The poet’s eccentricities and alienation felt accessible to both the star (clad, for the festival in a stunning and slinky red dress that felt like a marked and intentional departure from Dickinson’s plain, white-clad appearance) and the “terribly timid” director. “I’ve always been an outsider, an observer,” said Davies.” I wouldn’t do anything adventurous or dangerous.” Nixon agreed. “As a young person, I really identified with the kind of shyness that she felt, but also how she felt that there were just great worlds inside her, if only someone might take the trouble to go over and peer in.”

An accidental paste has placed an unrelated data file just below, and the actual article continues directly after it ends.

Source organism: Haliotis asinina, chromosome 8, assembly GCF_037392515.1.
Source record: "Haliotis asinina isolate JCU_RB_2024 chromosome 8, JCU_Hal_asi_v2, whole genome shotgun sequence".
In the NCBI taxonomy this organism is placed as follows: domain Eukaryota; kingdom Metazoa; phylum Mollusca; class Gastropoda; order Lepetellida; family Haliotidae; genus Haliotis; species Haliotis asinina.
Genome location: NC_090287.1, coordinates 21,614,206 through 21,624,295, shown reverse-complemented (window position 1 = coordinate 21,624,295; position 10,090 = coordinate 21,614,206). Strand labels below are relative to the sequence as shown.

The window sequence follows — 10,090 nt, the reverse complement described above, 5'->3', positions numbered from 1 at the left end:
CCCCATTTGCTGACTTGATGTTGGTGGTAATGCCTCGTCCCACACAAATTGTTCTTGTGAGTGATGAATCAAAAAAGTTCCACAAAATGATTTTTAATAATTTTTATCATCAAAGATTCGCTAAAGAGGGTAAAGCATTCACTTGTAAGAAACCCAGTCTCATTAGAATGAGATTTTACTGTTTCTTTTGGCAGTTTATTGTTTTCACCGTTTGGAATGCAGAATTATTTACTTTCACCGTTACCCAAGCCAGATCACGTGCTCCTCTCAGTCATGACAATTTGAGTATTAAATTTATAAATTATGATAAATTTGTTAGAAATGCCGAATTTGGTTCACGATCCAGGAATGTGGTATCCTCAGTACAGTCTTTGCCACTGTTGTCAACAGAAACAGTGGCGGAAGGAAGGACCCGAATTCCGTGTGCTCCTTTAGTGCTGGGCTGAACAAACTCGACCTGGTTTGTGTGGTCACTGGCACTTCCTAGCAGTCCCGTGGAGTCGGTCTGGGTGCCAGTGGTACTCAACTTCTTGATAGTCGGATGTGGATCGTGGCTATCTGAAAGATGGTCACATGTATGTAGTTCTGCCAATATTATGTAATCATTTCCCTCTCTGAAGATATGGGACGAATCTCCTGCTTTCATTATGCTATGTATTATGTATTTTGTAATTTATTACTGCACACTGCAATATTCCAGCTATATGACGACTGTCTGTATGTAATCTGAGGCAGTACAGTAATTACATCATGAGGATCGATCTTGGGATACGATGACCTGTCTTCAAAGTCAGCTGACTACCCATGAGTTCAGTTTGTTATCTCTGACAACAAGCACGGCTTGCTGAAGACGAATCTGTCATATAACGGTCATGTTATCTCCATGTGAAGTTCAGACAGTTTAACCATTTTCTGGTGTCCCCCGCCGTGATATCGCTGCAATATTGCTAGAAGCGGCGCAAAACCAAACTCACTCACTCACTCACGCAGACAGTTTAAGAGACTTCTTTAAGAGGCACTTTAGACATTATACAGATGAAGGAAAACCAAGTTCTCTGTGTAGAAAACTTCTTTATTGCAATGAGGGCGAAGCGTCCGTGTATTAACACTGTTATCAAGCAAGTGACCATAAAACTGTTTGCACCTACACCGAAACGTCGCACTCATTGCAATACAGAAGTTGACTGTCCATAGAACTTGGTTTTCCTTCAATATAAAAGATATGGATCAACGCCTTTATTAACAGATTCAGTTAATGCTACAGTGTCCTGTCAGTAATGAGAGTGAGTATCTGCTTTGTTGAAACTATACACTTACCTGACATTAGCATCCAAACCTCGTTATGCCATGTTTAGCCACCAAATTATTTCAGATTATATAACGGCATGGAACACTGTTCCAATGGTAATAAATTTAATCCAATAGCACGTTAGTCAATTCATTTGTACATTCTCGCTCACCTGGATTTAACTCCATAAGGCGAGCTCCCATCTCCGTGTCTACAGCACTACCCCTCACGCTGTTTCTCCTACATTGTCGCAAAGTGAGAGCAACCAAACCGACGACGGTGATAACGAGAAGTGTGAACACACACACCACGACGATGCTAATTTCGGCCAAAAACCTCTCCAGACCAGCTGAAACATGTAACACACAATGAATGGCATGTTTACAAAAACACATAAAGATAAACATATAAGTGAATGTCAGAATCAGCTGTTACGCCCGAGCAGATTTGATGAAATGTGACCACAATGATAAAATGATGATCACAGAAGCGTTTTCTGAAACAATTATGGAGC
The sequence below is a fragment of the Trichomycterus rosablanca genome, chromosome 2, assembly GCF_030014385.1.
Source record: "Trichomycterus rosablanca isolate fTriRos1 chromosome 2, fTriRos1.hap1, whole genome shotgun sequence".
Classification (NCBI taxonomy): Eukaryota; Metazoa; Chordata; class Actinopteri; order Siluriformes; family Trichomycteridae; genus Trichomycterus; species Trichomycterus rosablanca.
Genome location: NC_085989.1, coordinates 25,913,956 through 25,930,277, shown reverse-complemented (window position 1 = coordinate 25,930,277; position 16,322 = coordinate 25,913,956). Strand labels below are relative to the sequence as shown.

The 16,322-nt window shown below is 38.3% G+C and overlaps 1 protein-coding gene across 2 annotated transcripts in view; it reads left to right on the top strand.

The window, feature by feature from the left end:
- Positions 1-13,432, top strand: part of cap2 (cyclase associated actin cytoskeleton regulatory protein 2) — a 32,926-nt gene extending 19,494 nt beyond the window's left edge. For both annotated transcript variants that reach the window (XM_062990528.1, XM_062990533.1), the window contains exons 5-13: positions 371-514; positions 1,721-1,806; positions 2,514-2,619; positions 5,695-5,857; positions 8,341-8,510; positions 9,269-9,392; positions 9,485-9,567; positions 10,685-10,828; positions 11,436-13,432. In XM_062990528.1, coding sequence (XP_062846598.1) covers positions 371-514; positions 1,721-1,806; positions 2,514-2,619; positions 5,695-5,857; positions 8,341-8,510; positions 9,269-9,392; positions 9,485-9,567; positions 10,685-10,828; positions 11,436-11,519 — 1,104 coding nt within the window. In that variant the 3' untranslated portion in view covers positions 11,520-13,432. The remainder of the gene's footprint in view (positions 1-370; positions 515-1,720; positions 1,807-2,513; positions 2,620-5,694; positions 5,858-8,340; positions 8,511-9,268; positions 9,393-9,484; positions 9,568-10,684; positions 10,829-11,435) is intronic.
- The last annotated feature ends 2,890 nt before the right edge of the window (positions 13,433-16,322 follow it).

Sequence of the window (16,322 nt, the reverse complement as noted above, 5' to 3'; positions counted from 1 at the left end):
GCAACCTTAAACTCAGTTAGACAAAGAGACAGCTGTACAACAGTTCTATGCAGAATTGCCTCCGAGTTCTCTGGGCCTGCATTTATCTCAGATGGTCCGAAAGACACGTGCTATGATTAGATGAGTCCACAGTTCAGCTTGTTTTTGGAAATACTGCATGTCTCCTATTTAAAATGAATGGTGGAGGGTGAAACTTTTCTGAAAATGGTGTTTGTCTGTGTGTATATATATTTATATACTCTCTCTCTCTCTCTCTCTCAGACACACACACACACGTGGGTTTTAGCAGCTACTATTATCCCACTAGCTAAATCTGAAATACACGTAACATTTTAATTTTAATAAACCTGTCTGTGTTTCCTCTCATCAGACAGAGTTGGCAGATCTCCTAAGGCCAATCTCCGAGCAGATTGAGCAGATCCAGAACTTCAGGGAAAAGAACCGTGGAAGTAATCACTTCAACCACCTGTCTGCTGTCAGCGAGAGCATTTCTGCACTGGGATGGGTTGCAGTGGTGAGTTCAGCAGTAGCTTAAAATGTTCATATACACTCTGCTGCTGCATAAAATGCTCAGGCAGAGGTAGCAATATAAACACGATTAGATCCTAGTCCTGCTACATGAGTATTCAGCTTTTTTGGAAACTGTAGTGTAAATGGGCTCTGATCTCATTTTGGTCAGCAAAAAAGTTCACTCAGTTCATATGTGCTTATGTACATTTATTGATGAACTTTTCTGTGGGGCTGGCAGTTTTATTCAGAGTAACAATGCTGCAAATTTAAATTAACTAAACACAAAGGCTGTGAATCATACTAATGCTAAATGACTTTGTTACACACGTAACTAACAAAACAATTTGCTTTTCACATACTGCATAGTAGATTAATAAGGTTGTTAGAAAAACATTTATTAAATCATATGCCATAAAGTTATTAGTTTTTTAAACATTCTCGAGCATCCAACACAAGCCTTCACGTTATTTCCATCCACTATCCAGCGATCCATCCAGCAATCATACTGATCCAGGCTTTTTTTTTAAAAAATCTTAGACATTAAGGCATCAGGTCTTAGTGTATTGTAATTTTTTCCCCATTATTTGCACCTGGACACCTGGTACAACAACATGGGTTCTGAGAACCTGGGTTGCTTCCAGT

“She’s such a major poet, so beloved by so many people,” Nixon continued, adding that Dickinson’s story hasn’t been filmed much before because of “how dauntingly interior” it is. “It takes a filmmaker like Terrence to understand that just because you spend a lot of time indoors… there can be very enormous and very dramatic worlds in there,” Nixon said. Many critics and audience members will find the film’s final sequences — in which drama is pulled from that indoor life — too stifling, but it’s hard to imagine a depiction of Dickinson’s life that made us feel so much like we were part of the family, part of her world. I’ve never been able to fully embrace Emily Dickinson’s work, feminist literary obsessive though I am, finding it both treacly and obscure. But this film made me actually want to sign up and take another class on her poetry, which made it more successful for me than dozens of excellent teachers, professors and critics have been.